Heysham WI members transform adopted garden for Britain in Bloom and beyond

Members of Heysham WI have transformed a piece of garden in the village.

By Gayle Rouncivell
Friday, 15th July 2022, 11:02 am

The members were keen to adopt a piece of garden in the village for the Britain in Bloom competition and beyond, and have now transformed an area at the bottom of St Mary’s Road, a stretch of garden which until three years ago had been looked after for 20 years by a neighbour.

However, when he became ill and unable to continue it became overgrown and so Heysham WI members set to, clearing, weeding, and generally tidying up the land.

Members were given seeds to grow sunflowers as part of the WI’s initiative to grow sunflowers this summer in a show of support for Ukraine, while many members also grew other plants.

Hard at work in the garden.

Three months later it is now a thriving garden appreciated by many of the residents of the road who frequently comment on the difference it has made.

The WI were very grateful for the support of the neighbour, as well as Heysham Neighbourhood Council for funding the plants and Pearson’s Garden Centre for a generous discount.

The WI kept existing plants where possible, including myrtle, viburnum, aucuba, hydrangea, lonicera, twisted corylus and some shrubs.

Roses and an azalea planted by village residents for sentimental reasons were also kept, along with some perennials such as geraniums and an assortment of spring flowering bulbs.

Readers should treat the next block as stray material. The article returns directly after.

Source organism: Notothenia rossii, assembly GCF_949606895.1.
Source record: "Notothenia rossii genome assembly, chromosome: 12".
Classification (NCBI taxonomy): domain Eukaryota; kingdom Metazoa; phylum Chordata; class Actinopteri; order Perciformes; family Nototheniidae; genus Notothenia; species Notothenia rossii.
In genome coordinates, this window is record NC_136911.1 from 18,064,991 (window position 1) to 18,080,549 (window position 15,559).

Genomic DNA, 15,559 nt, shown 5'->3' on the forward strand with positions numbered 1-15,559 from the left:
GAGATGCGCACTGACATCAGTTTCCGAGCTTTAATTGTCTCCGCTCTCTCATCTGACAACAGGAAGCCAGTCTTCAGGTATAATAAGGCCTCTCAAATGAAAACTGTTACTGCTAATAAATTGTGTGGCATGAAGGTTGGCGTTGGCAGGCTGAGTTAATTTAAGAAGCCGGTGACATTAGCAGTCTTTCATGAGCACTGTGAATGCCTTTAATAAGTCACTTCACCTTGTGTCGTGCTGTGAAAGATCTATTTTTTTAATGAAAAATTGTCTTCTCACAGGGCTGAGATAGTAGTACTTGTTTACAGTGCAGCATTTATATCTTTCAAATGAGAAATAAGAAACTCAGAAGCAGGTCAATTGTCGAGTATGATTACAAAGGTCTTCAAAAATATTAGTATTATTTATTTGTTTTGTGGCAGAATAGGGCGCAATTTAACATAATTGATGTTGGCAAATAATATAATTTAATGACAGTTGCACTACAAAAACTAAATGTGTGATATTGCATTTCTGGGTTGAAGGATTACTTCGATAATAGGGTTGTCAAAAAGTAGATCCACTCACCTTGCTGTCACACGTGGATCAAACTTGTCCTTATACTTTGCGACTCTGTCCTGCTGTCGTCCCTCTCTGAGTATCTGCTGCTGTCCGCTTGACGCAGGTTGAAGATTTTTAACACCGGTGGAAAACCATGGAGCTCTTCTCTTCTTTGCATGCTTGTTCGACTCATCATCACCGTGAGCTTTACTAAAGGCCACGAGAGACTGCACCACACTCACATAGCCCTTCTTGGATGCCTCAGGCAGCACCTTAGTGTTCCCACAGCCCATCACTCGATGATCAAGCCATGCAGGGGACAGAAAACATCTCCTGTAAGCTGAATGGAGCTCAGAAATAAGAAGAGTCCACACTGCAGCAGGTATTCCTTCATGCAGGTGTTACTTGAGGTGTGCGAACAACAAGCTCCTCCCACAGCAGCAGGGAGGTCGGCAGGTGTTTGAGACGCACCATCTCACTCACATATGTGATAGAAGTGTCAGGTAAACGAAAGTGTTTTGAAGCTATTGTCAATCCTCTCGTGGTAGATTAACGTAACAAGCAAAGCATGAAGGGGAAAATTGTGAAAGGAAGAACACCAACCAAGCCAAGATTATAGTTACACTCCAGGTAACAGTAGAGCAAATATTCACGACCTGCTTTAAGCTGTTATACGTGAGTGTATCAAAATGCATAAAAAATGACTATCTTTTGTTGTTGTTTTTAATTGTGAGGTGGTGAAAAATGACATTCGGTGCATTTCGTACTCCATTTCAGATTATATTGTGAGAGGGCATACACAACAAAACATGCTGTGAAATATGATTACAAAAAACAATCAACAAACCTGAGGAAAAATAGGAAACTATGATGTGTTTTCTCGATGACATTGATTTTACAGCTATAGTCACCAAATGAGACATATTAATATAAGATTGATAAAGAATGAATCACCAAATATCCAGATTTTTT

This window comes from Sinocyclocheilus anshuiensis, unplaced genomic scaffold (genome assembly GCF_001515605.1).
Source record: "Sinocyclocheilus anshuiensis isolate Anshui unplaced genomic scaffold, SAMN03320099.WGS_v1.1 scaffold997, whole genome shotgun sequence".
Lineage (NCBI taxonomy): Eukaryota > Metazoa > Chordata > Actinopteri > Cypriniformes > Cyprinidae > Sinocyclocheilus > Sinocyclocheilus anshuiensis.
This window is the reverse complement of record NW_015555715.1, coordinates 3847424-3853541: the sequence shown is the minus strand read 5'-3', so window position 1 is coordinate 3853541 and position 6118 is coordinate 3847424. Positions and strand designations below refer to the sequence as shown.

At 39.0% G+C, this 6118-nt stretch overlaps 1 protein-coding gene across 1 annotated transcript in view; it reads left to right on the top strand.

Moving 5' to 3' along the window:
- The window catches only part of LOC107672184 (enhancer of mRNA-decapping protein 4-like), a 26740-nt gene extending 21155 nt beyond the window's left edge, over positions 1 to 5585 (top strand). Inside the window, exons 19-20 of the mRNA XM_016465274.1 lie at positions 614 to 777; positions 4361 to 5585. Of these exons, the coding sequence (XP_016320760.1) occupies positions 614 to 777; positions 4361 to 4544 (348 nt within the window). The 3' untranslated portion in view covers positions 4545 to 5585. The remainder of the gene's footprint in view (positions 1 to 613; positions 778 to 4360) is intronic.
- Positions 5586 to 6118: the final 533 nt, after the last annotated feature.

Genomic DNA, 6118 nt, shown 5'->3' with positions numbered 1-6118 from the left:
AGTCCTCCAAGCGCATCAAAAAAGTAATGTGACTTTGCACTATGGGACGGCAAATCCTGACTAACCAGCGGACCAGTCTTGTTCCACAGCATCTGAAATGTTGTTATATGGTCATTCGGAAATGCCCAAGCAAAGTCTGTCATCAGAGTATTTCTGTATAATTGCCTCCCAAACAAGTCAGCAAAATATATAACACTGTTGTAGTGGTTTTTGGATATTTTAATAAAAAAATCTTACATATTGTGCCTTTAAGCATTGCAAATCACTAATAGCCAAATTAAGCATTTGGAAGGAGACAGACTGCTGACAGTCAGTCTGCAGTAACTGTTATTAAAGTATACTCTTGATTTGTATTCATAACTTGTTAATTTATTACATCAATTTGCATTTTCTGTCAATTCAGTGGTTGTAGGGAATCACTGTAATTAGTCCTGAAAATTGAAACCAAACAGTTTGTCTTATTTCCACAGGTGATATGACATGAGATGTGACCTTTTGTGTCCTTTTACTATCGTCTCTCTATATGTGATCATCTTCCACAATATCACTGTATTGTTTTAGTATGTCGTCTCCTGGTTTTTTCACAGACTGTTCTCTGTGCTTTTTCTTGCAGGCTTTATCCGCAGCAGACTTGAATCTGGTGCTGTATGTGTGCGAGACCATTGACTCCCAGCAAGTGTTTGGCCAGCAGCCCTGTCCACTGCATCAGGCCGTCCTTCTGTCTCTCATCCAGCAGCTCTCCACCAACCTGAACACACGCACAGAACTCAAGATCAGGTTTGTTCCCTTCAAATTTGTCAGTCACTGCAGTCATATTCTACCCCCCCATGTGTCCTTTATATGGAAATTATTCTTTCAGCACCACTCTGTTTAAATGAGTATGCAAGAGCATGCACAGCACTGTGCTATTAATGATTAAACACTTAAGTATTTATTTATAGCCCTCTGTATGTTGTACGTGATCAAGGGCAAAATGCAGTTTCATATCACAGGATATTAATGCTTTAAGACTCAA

Working in the adopted garden.

The idea on the left-hand side of the bed was to create an edible garden for the villagers to use.

This has been edged with lavender and rosemary in a nod to traditional knot gardens. This area also enclosed the herb garden comprising a mixture of chives, parsley, sage, lemon balm and a selection of other edible plants grown by WI members such as tomatoes and strawberries.

They also planted sweet peas on cane wigwams to add fragrance and height to the back of the bed.

This whole area will provide year-round interest and a resource for the whole village.

The middle section is being given over to herbaceous perennial plants which will provide year-round interest.

The Eryngium (Sea Holly) is a nod to the seaside location, a plant of coastal environments, as is Cistus (Rock Rose), a plant typical of coastal environments.

Scabious is a plant found in a meadow environment and its blue flowers fitted in well with the red, white and blue colour scheme for the Queen's Platinum Jubilee.

All the perennials were chosen to give long lasting interest and flowering as well as drought resistance.

Other plants were Erigeron, Geum and Rudbeckia, all chosen for their long flowering seasons. African and French Marigolds in the trough represented the crown. On the right of the bed were existing perennial ground cover Pachysandra and Sedum. The traditional bedding scheme spelt out WI in Blue Bush Lobelia, surrounded by red and white Begonia Sempeflorens, another nod to the traditional seaside heritage where the council used to have flamboyant carpet bedding along the seafront.

Thought has also gone into planting perennial herbaceous plants that will attract pollinating insects, and insect ‘hotels’ including the ‘Wiggle Inn Air B&B’ have been added along the back wall to provide a habitat for them.